Now, listen. Who made you the way you are minus your sin? God did, right? So you ought to be content with yourself. Who put you in the situation you’re in and all of its circumstances apart from the sin in it? God did. You are what you are where you are, because God put you there. If you’re content, then you’re acknowledging God’s sovereignty in your life; that gives Him glory. If you’re discontent, malcontent, your real gripe is with God’s wisdom. Got that? And if you sit in it, in a state of discontent, you are, in effect, blaming God, and you are questioning God’s permission which allowed that thing to happen. Contentment acknowledges God’s sovereignty, and God therefore is glorified.
Let me show you an illustration of this in the life of Paul. Turn to Philippians 4 just to give you an illustration, and then we’ll go to another passage and look at both ends of it. I’ll show you a man who was content.
Now, Paul had just received an offering from the Philippians, they’d sent him some money. And you say, “Well, it’s easy to be content in that situation.” Well, he was content. But I want you to see the attitude of his contentment, verse 10, Philippians 4: “I rejoiced in the Lord.” He didn’t say, “I rejoiced in the money.” You know, if you’re going to rejoice in your circumstance, then you’re going to change all the time. If you’re going to rejoice in the Lord, you can stay the same, because He doesn’t change.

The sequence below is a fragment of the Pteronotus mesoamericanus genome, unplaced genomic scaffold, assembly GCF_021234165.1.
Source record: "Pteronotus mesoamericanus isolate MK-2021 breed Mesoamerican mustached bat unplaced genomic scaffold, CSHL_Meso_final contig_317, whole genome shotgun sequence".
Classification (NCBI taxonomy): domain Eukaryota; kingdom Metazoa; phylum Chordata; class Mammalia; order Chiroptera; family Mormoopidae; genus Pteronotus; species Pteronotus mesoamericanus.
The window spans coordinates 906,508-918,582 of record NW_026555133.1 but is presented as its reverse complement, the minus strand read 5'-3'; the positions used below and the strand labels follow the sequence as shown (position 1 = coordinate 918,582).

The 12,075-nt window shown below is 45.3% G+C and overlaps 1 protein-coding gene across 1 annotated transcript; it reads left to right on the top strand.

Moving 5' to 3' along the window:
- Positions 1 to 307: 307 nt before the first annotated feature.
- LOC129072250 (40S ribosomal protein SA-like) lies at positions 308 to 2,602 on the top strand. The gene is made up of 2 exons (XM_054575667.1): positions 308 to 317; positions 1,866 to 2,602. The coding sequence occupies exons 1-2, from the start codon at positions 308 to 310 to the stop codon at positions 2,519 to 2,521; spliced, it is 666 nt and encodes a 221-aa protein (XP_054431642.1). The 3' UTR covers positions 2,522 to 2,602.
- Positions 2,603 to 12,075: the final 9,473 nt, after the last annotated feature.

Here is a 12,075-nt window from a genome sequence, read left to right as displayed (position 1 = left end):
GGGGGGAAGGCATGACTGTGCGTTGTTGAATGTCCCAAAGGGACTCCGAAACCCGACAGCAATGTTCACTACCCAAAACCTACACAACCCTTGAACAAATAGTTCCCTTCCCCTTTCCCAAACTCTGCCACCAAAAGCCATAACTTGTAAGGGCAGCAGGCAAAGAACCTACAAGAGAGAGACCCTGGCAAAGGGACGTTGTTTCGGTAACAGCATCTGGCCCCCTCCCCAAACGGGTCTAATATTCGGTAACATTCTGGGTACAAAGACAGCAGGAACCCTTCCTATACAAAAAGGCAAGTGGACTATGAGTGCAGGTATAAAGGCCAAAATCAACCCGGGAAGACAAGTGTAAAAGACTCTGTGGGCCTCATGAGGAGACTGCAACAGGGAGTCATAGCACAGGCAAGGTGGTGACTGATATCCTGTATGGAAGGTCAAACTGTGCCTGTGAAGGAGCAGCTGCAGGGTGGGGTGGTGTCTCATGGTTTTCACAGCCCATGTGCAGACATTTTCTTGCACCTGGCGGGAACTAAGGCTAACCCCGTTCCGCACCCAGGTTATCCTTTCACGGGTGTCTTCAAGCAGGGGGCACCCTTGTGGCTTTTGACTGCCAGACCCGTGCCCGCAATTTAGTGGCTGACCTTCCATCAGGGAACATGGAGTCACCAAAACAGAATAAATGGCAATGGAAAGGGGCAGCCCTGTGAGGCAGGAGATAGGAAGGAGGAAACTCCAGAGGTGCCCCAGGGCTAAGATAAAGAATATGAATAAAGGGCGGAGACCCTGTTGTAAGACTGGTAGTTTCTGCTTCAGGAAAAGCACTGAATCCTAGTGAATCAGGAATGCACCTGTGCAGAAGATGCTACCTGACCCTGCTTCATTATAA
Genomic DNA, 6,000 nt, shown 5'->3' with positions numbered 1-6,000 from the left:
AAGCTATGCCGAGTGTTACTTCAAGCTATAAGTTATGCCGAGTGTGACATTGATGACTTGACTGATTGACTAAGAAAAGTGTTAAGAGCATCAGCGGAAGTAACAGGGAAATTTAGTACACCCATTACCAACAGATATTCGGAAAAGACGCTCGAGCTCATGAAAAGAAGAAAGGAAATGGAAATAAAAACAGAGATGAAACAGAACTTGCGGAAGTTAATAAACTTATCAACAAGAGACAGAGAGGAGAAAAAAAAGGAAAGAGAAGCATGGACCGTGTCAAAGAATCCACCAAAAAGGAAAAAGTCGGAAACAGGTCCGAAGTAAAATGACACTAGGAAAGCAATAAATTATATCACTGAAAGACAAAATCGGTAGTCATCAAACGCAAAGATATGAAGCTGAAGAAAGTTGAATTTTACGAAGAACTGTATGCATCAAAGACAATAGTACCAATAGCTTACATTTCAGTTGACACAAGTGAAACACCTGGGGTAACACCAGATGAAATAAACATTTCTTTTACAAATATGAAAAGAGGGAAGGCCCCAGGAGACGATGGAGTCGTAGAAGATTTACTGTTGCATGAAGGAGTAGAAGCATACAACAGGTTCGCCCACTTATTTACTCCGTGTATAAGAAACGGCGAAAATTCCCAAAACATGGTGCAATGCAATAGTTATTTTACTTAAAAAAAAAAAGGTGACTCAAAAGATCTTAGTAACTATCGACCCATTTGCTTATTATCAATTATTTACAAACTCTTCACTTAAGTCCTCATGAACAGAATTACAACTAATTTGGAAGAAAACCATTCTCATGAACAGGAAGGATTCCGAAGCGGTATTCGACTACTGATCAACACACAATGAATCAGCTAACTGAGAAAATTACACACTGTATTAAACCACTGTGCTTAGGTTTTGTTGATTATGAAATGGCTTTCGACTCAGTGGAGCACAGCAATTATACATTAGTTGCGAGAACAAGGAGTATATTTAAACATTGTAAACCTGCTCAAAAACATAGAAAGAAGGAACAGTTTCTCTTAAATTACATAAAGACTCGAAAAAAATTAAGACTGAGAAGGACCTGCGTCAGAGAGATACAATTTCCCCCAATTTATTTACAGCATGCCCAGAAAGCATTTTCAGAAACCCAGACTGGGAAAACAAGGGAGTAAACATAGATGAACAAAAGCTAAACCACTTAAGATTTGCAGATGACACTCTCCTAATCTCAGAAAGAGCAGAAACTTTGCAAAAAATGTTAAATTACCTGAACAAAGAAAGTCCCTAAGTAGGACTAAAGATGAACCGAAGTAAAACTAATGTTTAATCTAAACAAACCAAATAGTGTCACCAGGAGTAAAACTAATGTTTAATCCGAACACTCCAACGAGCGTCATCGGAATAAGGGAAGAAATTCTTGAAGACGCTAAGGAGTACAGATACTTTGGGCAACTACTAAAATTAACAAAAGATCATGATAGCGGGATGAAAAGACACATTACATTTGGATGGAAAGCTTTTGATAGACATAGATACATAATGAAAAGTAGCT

“I rejoice in the Lord greatly, that now at the last your care of me hath flourished again; of which you were also mindful, but lacked opportunity.” In other words, “I’m so excited in the Lord because of the offering you gave. And you would have done it sooner, but you didn’t have the opportunity.”
“Oh,” – he says – “not that I speak in respect of want.” In other words, “It’s not because I needed this thing. It’s not because I’m just glad because I got it for myself, for I’ve learned in whatever state I am in this to be” – what? – “content. I know how to be abased. I know how to be brought down. I know how to abound. Everywhere and in all things, I’m instructed to be full and to be hungry, to abound and suffer need. I can do all things through Christ who strengthens me.” In other words, “It doesn’t matter to me if it’s up, down, if I have, I don’t have it; it’s fine.”
“Notwithstanding,” – he says in verse 14 – “I don’t want to minimize your gift,” – he says – “I don’t want you to feel bad. You have well done that you did share it with my affliction. And now you Philippians know also that in the beginning of the gospel, when I departed from Macedonia, no church shared with me as concerning give and receiving but you only for even in Thessalonica you sent once and again under my necessity.” He said, “You were the only ones who came to my rescue. Oh, not because I desire a gift,” – watch this – “but I desire fruit that may abound to your account.”
In other words, he says, “You know why I’m happy about you sent this money? Not because I need the money, but because you need to learn how to give.” See? “This is fruitfulness on your part.” And so Paul says, “I’m happy not because I got the money, but because you gave it. And I have everything,” he says. “I abound, I’m full, I’ve received of Epaphroditus the things which were sent from you. And, oh, an odor of a sweet smell, a sacrifice acceptable, well-pleasing to God.”
I love verse 19: “But my God shall supply all your need according to His riches in glory by Christ Jesus.” You know what makes that verse so good? Do you know that those Philippians gave Paul so much? Listen, they gave him so much that they didn’t have enough left to live their own lives.